Another school year has started and children in the Washington area are settling into the routines of their new classes, homework and activities. For the majority of children the beginning of the school year is full of learning new, exciting subjects, enjoying their classmates and getting to know their teachers. However, parents often become concerned when the school year does not start off as planned and their child is assigned to a class where the teacher is not a good match. Teachers rarely work equally well with every child, and almost every teacher will have a bad year during his career. A teacher might work well with one of your children, but if your next child has a different temperament, it may not be a good fit. Maybe your child has a wonderful teacher, but the teacher's spouse relocates for her career and the new teacher or long-term substitute is not a good match. What should you do if the match between the teacher and your child is not working?
Why do you feel it is not a good situation? Is your child happy in class, but you feel it is not a good match? Do you feel he is not challenged? Does he need some extra help and the teacher does not offer it? Does the teacher have appropriate classroom management skills? Perhaps you feel your child does better in a more creative, less traditional setting, but the teacher expects the students to work quietly. Or maybe the teacher allows students to discuss their work with classmates, and your child has trouble focusing in a noisier environment. These are all situations that should be worked out in a cooperative parent-teacher team meeting.
If Your Child ...
… is miserable going to school because of the teacher, try to speak with your child in a matter-of-fact tone. Your first step is to listen objectively without fueling his feelings. Try to determine if the teacher understands your child and knows the classroom dynamics and your child’s capabilities. Does the teacher yell to keep the class under control and your son is extra-sensitive to this? Does your child have an IEP or 504 Plan and the teacher is not following the recommendations?
In some schools there is only one section of each grade, and in other schools the principal will not let parents transfer their children mid-year. You will have to work with the school to try to make the year a success for your child. Most people have bosses, teachers or coaches who are not the best match—it could happen several times in their lives. If the situation is harmful for your child, you may have to step in to help; otherwise part of your job is helping your child learn to work with some adversity, advocate for himself and develop resiliency.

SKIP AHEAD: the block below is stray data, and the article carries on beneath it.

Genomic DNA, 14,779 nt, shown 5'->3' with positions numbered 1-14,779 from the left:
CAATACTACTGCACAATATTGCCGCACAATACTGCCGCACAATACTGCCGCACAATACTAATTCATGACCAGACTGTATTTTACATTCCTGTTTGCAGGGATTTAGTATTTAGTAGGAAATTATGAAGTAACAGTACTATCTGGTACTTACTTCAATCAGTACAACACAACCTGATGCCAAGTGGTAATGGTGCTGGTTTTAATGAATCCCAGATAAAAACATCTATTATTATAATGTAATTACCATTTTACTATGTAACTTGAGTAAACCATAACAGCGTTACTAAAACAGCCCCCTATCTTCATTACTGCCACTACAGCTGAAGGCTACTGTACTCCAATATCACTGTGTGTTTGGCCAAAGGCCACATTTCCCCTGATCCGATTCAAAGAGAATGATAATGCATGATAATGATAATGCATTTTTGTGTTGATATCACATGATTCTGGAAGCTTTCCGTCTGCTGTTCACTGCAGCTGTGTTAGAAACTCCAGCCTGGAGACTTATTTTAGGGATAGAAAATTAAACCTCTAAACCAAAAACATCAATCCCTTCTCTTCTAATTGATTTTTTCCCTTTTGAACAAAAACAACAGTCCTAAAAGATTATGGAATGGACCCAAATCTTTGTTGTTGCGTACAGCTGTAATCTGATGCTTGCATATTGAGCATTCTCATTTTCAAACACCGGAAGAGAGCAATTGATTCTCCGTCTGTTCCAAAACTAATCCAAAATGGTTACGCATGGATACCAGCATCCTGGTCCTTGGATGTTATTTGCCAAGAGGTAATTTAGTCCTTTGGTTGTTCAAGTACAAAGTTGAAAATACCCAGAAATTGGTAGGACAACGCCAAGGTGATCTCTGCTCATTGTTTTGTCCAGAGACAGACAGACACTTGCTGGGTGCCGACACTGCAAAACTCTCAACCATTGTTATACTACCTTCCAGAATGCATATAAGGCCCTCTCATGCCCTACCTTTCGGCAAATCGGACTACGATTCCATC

… is happy but is not being challenged, ask about the GT program. Determine how to apply and what is offered (this varies from district to district). Make sure your child always has books to read when he is finished with class work. Ask the teacher if there is extra work that delves deeper into concepts that have been mastered or if your child can do some guided, independent research. Provide enriching opportunities at home by enrolling your child in after-school clubs or visiting museums or historic sites. Encourage him to keep a journal about interesting topics.
… needs extra help because he is having trouble in one or more subjects, discuss this with the teacher. Provide the teacher with examples that have worked previously. If you think your child has a diagnosable learning problem, ask for testing. Your child will probably be discussed, with you present, in front of a committee of teachers, special education teacher(s) and/or specialists in reading, the principal and others to determine if your child needs testing to qualify for services. If the committee determines that they don’t think your child is far enough behind to warrant testing, you should disagree and then schedule private testing. Share the results and recommendations with the teacher.
… already has a 504 Plan or IEP and it is not being followed, you need to bring this to the teacher’s attention. Review the goals and accommodations together. The teacher must follow these documents according to both federal and state laws. If the teacher does not cooperate, you need to speak to the special education department.
If the class is too noisy, ask if you can help set up a corner in the room for students who need a quiet space to work. If the class is more traditional and the teacher wants the students to work quietly and sit still, but your child needs to move ask the teacher if your child could work standing or become the class messenger.
… is sensitive and the teacher yells at the class, explain to your child that the teacher is not yelling at him. It is just a different way of managing the class; again, try to be objective and listen.
If the teacher seems to be picking on your child unfairly, document what has happened, meet with the teacher to listen to his side of the story and discuss ways to change the situation. If the teacher really is treating your child unfairly and is hurting him emotionally, you will need to continue to document this and then speak to the principal. If this continues, you can ask for a change of classes.
Make sure you are always objective, keep the lines of communication open and start and end each conference, email or letter on a positive note. If there are opportunities to volunteer at the school, get involved. At the end of the year, write the principal a brief, positive letter discussing your child’s learning style and personality and say that you hope this information will be taken into consideration when assigning next year’s classes.